We have a shared network drive that is mapped, and when we open certain files we get a dialog like enter image description here

I found this site which explains that adding the network path to Local Intranet trusted sites for all users allows opening of such files without the Warning.

A colleague is concerned that this opens us up to security risks, but currently, a user would just click run or open in the dialog box and the files in question would run or open.

What security risks does putting the drive into the local intranet sites open us up to if any? Is it safe to do this or a bad idea?

Edit: I found some superuser questions with answers saying to do this but no discussion of risks

  • Thanks for the solution link. My guest only samba once stops trusting the self compiled files. It's realy stupid to go to the internet explorer to local only server as secure.
    – ego2dot0
    Commented Apr 12, 2021 at 4:42

2 Answers 2


This error dialog is there to make users aware of the potentially dangerous source from where the file comes.

When you say

[B]ut currently, a user would just click run or open in the dialog box and the files in question would run or open.

this defies the reason for that warning to appear, so adding this as a trusted source is not decreasing security if what you say is true for all users.

Nonetheless, there are some assumptions that come with your setup:

  • all people with access are trustworthy and
  • the fileserver is sufficiently secured

If a rogue employee drops malicious code, no one gets a warning beforehand, so users might be inclined to execute macros, for example.

If an external attacker gains access to this file server (for example pivoting from an compromised endpoint), this would defy network segregation if the fileserver serves multiple segments (for example because it is the share for exchange between divisions).

Additionally, there might be implications for the endpoint security solution you are using - a trusted source might not be scanned. This depends on the actual product and settings, though.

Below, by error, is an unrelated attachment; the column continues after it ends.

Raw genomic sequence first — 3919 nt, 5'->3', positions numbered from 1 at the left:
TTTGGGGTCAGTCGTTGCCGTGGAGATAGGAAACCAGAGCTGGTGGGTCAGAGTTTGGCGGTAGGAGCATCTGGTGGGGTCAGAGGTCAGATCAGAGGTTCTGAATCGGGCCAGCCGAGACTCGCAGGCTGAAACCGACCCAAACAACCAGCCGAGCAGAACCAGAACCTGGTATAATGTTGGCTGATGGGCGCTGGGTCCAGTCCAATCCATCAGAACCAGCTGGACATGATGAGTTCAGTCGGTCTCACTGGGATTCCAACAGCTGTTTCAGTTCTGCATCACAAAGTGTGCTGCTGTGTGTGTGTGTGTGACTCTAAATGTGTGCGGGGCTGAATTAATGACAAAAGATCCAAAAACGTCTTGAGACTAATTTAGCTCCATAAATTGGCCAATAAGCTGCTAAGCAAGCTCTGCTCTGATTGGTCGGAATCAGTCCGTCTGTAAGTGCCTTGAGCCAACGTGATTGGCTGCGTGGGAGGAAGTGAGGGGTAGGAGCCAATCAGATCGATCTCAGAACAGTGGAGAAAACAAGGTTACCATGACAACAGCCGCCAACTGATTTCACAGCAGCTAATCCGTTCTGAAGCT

You might also want to consider not having the share active all the time to contain ransomware damages to the local, infected, endpoint - even with a good backup strategy, there is cost to restoring from a backup.


There is always some level of risk with trusting a system, but in this case, you presumably have control over the server and its contents so that there shouldn't be any compromised files there. It does make it easier for a compromise to spread through your system in an automated way, but that's likely a relatively small concern relative to the security risk of NOT trusting the server.

As you've said, having to bypass the security check for files from the server has resulted in users automatically approving the file to be opened without thinking about it. This is FAR riskier behavior. How many users would notice if the path of the file was from the web instead of a the network share? They would end up bypassing the check on files that actually shouldn't be trusted and make themselves much more vulnerable to attack.

Trusting the share opens up for an automated spread of malware internally to be a little bit more likely (but virus scanners and network defenses hopefully are helping limit this exposure), but it prevents constant bad user behavior of opening untrusted files without thinking about it. An ignored warning is a useless warning, and warnings being ignored is a security threat itself.

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